Hotel Montefiore’s restaurant.
The R2M Group – parent company of CoffeeBar and Brasserie M&R, among others – comprises some of the best restaurants in Tel Aviv. So it is only natural that when owners Ruti and Mati Broudo branched out into the hotel business, a restaurant would be at the core of the establishment – and, indeed, be indistinguishable by name.
As befits one of the city’s finest boutique hotels, the dining room’s starched white linen tablecloths set the Hotel Montefiore’s elegant tone.
According to our knowledgeable and friendly waiter, who clearly enjoys explaining the restaurant to newcomers, the cuisine is French fusion that favors Vietnamese but also draws on Indian, Japanese and Chinese influences. The menu is not divided into the usual starter and main course categories but rather set out in groupings of three to five dishes, with the sections progressing in size from small to medium to large. We were happy to listen to our waiter’s recommendations, as well let him be the judge as to the order in which the dishes were served.
He suggested starting with one of the restaurant’s cocktails, which by and large are classics, with a twist of originality. We decided on the Dark and Stormy (NIS 54) – dark rum, ginger beer, bitters and lime – a refreshing drink that gets its kick as much from the ginger as the alcohol.
As we sipped our drinks, breadsticks were served. Something between grissini and baguettes, they were literally too hot to handle.
However, once they cooled off, they were delicious with the accompanying mound of soft European butter.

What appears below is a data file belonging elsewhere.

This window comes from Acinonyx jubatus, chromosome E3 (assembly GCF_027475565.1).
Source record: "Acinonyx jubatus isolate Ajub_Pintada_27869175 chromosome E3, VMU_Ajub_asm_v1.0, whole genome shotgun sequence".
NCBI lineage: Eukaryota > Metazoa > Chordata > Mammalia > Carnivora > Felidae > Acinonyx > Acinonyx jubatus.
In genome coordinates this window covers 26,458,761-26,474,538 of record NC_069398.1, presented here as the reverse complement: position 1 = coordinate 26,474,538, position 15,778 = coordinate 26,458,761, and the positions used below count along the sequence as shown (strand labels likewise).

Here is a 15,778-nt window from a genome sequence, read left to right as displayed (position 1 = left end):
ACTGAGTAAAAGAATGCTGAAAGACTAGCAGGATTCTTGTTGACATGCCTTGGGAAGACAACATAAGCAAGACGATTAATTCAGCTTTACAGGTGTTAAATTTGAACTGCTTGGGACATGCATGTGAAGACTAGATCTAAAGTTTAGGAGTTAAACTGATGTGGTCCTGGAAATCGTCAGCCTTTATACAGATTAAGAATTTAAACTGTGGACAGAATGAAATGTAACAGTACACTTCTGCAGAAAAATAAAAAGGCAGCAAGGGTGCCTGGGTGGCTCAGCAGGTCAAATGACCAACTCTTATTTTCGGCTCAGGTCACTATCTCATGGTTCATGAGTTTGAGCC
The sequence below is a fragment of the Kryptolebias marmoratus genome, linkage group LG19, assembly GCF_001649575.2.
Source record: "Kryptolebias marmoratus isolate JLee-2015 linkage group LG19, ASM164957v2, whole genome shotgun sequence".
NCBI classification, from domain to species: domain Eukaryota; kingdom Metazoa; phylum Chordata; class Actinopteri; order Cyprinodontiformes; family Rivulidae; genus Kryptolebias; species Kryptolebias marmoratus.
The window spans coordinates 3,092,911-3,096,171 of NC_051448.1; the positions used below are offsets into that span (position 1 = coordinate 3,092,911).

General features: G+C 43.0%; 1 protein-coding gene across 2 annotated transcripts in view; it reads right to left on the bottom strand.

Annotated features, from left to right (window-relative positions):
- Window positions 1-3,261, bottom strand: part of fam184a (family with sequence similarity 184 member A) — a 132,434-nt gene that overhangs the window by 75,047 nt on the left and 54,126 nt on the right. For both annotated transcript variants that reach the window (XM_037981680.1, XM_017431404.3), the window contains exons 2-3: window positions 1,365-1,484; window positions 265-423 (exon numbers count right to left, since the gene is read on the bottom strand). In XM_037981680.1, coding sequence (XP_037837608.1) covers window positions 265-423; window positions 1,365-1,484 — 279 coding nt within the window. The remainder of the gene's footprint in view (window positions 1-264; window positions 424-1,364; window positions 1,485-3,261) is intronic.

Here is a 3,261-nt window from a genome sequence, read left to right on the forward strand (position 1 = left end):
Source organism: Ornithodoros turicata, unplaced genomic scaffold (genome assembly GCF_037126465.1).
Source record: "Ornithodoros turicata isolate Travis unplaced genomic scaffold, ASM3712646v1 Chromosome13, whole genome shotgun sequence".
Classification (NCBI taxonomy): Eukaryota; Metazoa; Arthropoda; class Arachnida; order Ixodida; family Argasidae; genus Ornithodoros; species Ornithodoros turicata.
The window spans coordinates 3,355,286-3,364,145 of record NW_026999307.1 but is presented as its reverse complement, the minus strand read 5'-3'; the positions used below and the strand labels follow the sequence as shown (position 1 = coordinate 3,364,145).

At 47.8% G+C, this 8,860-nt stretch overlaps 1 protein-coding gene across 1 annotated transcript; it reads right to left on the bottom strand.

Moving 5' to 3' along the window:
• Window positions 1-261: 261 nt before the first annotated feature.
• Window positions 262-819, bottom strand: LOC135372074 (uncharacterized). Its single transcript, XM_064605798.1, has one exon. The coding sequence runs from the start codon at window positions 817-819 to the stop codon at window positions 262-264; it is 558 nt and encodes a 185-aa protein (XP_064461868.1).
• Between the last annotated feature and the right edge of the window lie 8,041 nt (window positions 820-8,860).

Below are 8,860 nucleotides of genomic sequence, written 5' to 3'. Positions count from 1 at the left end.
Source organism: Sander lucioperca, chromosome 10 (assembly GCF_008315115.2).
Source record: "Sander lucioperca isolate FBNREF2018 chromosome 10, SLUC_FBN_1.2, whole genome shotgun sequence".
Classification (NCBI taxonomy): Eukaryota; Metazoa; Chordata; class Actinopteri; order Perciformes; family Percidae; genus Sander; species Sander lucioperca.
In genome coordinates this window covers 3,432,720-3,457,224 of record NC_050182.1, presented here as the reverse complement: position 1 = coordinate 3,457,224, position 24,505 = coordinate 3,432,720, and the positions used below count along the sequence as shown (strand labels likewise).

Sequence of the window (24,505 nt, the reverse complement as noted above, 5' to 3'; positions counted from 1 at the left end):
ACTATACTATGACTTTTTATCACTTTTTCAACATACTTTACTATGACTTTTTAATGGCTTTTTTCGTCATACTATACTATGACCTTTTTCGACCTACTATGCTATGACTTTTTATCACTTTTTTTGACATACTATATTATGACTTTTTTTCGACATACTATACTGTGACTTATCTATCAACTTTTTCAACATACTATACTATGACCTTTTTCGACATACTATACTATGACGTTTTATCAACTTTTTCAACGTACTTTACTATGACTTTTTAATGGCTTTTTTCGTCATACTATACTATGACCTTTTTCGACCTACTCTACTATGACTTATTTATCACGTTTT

Our first course was chosen from three pasta dishes: truffle and goat cheese ravioli (NIS 56). One of kitchen’s signature dishes, these delicate pasta pockets were stuffed with a decadently rich filling and served under broad ribbons of shaved Parmesan and atop a smear of broccoli cream. The medium-sized serving disappeared much too quickly.
From a selection of three raw fish/ seafood appetizers came the raw yellowtail, yuzu (NIS 68) – an Asian ceviche, so to speak. The sashimistyle slices of amberjack were served on razor-thin slices of turnip that had taken on the reddish color of the beetroot-yuzu (Japanese lemon) marinade. The morsels of exceedingly fresh fish melted in the mouth, leaving behind a pleasant tingle of heat.
We decided to move on to two medium-sized dishes rather than one large one. The crispy chicken is certainly one of Hotel Montefiore’s signature dishes, since it comes as either a medium or a large entree (NIS 42/82). The chicken is first cooked in a Vietnamese five-spice mixture, then flash-fried for a crispy skin. The succulent chicken, which had the look and flavor of having been slightly smoked, begged to be eaten with our hands. It came with a pungent sriracha dipping sauce, which takes a bit of practice to determine just the right amount to enhance the meat without overpowering it.
Rounding out our mini-tour of Asian dishes was an Indian entry, which deviated slightly from the written description but was helpfully explained by our waiter, first and foremost by specifying that the “rump” was roasted lamb rump (NIS 48). The tender meat – a generous portion for the price – was expertly seasoned with a mild yellow curry sauce and served with a tasty, crispy spinach chappati.
The waiter also helped with wine pairings, from an international list representing eight countries. Our glass of red was a pleasant Barbera Piemonte from Italy (NIS 44), while our glass of white was a slightly fruitier German Weissenburgunder (NIS 49).
There was no printed dessert menu, although one does appear online. By the time our waiter had rattled off four possibilities, we had made our choice. First was the limoncelli, described to us as Hotel Montefiore’s interpretation of key lime pie (NIS 38). A tall goblet of lemon chiffon piled atop butterscotch cookies, this fluffy citrus confection was a scrumptious palate cleanser.
Last was a decadently rich combination of two favorites: creamy rice pudding with a scoop of chocolate hazelnut ice cream and a sprinkling of chocolate crisps (NIS 42). A treat that was greater than the sum of its parts.The writer was a guest of the restaurant.
36 Montefiore Street, Tel Aviv
Tel: (03) 564-6100
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